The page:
Ensuring safety, implementation and scientific integrity of clinical trials: lessons from the Criminal Justice–Drug Abuse Treatment Studies Data and Safety Monitoring Board

September 2009


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Data and safety monitoring boards (DSMBs) provide independent oversight to bio-medical clinical trials, ensuring safe and ethical treatment of research participants, data quality, and credibility of study findings. Recently, the type of research monitored by DSMBs has been expanded to include randomized clinical trials of behavioral and psychosocial interventions in community and justice based settings. This paper focuses on the development and role of a DSMB created by the National Institute on Drug Abuse (NIDA) to monitor six multi-site clinical trials conducted within the Criminal Justice–Drug Abuse Treatment Studies (CJ-DATS). We believe this is one of the first such applications of formal DSMBs in justice settings. Special attention is given to developing processes for measuring and monitoring a range of implementation issues for research conducted within criminal justice settings. Lessons learned and recommendations to enhance future DSMB work within this area are discussed.

A Meta-analytic Review of Court-mandated Batterer Intervention Programs: Can Courts Affect Abusers’ Behavior?

July 2005


497 Reads

Court-mandated batterer intervention programs are being implemented throughout the United States to address the problem of domestic violence. Prior reviews of research on the effectiveness of these programs have arrived at conflicting conclusions. This study is a systematic review of the extant research on this topic. Experimental and quasi-experimental studies that used matching or statistical controls were included. The results were mixed. The mean effect for official reports of domestic violence from experimental studies showed modest benefit, whereas the mean effect for victim reported outcomes was zero. Quasi-experimental studies using a no-treatment comparison had inconsistent findings indicating an overall small harmful effect. In contract, quasi-experimental studies using a treatment dropout design showed a large, positive mean effect on domestic violence outcomes. We discuss the weakness of the latter design and raise concerns regarding official reports. The findings, we believe, raise doubts about the effectiveness of court-mandated batterer intervention programs.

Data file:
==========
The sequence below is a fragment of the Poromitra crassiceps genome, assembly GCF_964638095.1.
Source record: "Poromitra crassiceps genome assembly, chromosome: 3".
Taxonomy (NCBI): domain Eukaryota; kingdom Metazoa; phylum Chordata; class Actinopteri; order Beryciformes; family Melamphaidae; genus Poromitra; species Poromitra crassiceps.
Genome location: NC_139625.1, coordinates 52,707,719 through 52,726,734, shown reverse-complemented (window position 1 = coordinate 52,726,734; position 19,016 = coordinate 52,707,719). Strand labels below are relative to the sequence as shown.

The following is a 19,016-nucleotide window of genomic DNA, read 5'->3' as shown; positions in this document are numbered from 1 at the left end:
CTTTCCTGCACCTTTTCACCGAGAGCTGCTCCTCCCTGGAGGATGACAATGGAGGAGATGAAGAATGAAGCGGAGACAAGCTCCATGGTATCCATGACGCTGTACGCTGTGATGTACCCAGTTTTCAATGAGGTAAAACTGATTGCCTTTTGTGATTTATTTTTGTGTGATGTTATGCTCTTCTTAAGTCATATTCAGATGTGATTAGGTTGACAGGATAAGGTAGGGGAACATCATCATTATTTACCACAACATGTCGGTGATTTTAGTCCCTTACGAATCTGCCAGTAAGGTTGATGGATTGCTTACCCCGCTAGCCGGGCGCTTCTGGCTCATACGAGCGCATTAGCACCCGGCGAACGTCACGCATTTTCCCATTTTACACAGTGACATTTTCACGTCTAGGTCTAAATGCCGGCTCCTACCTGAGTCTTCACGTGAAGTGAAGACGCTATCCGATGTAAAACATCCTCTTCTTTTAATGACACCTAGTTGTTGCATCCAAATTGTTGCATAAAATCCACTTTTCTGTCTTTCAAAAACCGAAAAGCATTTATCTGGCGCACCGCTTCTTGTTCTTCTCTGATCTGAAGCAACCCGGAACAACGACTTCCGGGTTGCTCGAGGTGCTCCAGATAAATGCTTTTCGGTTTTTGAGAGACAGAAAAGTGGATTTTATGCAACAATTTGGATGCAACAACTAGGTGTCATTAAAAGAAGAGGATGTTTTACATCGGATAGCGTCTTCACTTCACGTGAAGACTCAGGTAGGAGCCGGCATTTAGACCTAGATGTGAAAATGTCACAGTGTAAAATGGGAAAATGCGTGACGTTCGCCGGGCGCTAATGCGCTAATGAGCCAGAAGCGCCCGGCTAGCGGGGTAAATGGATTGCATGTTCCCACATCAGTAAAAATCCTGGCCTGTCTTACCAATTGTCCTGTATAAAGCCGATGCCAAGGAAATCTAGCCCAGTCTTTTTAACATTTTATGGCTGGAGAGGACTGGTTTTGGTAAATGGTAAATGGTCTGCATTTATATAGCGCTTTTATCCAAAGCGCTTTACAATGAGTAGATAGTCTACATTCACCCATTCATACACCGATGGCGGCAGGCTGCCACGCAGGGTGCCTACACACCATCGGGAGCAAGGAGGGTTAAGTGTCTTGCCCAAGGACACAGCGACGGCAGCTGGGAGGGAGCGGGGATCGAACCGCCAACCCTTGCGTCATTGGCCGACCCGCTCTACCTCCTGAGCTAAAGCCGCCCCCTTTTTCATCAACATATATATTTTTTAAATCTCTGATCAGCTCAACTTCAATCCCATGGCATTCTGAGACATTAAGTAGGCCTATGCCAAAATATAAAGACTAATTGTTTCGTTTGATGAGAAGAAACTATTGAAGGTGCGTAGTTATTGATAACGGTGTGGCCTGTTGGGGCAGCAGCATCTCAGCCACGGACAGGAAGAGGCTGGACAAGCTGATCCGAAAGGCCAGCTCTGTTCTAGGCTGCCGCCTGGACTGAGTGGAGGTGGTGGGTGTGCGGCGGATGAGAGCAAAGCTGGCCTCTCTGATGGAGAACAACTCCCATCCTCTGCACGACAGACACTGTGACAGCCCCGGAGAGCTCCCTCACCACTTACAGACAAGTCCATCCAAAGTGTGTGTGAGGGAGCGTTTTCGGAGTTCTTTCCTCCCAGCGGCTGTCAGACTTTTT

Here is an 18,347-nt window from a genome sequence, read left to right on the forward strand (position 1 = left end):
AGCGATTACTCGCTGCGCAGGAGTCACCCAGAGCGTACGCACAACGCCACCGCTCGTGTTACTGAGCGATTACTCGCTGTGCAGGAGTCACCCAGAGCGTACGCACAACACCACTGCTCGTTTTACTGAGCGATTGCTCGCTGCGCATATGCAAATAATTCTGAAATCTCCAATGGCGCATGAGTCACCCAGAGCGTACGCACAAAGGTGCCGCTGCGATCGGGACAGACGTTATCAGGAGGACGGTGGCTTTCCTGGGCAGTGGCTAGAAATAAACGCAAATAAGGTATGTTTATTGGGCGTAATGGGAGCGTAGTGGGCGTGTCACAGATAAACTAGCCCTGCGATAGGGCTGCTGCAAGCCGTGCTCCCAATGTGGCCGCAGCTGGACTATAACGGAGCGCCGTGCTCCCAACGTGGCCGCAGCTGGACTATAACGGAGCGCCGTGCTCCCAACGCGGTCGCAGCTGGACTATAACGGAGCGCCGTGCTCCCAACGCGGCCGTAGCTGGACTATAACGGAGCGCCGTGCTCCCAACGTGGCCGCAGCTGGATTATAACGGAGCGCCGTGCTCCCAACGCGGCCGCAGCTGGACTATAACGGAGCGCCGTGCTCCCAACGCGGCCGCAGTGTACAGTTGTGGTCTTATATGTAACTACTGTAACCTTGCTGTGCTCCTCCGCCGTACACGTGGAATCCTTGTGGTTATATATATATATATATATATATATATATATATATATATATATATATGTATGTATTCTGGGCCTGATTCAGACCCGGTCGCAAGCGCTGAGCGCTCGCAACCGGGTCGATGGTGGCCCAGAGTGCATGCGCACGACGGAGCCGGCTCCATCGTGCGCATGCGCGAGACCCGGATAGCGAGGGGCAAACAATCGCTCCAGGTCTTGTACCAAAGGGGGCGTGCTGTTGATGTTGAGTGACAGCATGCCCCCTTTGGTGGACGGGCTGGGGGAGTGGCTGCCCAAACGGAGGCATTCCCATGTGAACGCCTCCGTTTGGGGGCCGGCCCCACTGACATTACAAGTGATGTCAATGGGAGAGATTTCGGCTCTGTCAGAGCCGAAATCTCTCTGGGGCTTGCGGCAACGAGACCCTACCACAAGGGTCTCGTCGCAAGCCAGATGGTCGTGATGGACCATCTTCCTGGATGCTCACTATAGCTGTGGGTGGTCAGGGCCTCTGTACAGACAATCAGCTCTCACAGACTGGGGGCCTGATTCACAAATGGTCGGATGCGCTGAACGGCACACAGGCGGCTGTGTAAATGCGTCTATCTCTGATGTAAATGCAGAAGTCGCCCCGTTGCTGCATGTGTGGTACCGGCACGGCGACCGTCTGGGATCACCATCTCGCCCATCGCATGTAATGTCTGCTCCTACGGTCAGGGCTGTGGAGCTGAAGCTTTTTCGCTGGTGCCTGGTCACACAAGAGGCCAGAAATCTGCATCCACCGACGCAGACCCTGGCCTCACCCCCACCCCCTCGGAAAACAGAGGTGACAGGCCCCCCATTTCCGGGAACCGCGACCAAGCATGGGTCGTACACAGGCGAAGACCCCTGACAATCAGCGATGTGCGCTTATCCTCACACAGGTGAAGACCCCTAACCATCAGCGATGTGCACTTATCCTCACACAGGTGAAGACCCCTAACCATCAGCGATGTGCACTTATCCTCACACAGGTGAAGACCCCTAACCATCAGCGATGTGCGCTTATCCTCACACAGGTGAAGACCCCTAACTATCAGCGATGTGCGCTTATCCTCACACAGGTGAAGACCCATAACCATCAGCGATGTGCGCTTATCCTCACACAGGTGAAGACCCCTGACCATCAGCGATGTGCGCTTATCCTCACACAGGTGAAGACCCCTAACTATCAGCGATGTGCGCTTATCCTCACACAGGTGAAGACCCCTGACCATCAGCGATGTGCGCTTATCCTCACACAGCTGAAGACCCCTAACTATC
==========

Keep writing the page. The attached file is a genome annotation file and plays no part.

Assessing problematic research: How can academic researchers help improve the quality of anti-crime program evaluations?

September 2006


26 Reads